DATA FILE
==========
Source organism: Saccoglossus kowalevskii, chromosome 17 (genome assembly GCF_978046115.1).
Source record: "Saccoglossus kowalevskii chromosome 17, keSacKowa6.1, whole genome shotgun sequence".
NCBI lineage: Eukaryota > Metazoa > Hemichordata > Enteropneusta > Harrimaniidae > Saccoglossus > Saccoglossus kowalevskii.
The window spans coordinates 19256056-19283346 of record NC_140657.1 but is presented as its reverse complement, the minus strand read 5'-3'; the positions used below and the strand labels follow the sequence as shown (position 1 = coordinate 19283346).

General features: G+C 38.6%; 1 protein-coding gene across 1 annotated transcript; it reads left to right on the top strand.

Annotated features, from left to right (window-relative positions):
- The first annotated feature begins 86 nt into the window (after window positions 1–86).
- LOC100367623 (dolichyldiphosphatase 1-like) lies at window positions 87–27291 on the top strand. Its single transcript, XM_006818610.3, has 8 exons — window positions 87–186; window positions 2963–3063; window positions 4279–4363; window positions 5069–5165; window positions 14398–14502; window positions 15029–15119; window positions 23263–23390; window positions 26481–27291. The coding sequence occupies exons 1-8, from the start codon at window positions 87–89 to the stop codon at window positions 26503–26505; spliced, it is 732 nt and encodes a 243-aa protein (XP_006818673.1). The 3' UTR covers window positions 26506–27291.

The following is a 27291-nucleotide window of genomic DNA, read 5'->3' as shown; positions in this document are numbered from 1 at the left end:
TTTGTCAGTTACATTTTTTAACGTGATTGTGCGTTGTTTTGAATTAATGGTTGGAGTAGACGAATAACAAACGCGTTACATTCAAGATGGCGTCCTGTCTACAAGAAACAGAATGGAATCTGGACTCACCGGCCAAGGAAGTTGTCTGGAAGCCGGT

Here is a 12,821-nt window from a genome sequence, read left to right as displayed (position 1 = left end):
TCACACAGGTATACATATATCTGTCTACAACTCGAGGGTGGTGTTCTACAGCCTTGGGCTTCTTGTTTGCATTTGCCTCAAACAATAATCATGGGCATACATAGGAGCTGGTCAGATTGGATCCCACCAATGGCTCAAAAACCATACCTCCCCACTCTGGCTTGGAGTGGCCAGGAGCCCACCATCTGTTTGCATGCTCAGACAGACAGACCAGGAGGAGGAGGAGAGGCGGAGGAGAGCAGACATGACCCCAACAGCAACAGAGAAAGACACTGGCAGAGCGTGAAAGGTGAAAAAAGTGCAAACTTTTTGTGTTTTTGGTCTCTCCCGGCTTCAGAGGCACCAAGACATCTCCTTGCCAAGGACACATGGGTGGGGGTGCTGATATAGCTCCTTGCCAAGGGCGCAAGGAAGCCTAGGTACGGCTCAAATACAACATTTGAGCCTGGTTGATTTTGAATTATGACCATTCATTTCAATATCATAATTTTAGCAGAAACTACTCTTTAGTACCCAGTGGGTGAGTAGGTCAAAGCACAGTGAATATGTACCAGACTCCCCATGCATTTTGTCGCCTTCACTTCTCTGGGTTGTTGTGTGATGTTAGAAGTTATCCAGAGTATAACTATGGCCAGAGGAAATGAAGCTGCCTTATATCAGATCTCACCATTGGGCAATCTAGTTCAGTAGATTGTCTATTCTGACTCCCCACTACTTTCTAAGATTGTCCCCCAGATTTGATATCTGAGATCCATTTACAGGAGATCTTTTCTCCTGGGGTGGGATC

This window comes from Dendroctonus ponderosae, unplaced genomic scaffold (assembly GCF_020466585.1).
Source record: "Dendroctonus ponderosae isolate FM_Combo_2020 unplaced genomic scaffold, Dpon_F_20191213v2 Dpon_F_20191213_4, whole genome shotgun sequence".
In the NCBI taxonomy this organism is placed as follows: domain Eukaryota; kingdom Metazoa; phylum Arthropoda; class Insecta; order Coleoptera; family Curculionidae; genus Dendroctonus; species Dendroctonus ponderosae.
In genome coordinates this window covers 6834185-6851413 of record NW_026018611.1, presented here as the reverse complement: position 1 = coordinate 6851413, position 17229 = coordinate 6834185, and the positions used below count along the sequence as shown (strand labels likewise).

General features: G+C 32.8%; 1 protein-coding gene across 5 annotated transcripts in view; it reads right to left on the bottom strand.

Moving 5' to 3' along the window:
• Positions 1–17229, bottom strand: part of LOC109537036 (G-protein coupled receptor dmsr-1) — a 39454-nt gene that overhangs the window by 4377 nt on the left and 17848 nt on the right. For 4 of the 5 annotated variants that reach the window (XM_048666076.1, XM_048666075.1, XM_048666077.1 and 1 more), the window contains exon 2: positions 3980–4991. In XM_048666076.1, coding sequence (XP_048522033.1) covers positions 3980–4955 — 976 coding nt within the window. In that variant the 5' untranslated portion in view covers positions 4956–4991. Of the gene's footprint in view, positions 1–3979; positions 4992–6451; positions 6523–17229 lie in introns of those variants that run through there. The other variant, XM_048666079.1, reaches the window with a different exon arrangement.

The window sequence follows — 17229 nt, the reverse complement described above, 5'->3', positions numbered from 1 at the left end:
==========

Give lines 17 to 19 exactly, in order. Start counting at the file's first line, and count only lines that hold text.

General features: G+C 32.8%; 1 protein-coding gene across 5 annotated transcripts in view; it reads right to left on the bottom strand.

Moving 5' to 3' along the window:
• Positions 1–17229, bottom strand: part of LOC109537036 (G-protein coupled receptor dmsr-1) — a 39454-nt gene that overhangs the window by 4377 nt on the left and 17848 nt on the right. For 4 of the 5 annotated variants that reach the window (XM_048666076.1, XM_048666075.1, XM_048666077.1 and 1 more), the window contains exon 2: positions 3980–4991. In XM_048666076.1, coding sequence (XP_048522033.1) covers positions 3980–4955 — 976 coding nt within the window. In that variant the 5' untranslated portion in view covers positions 4956–4991. Of the gene's footprint in view, positions 1–3979; positions 4992–6451; positions 6523–17229 lie in introns of those variants that run through there. The other variant, XM_048666079.1, reaches the window with a different exon arrangement.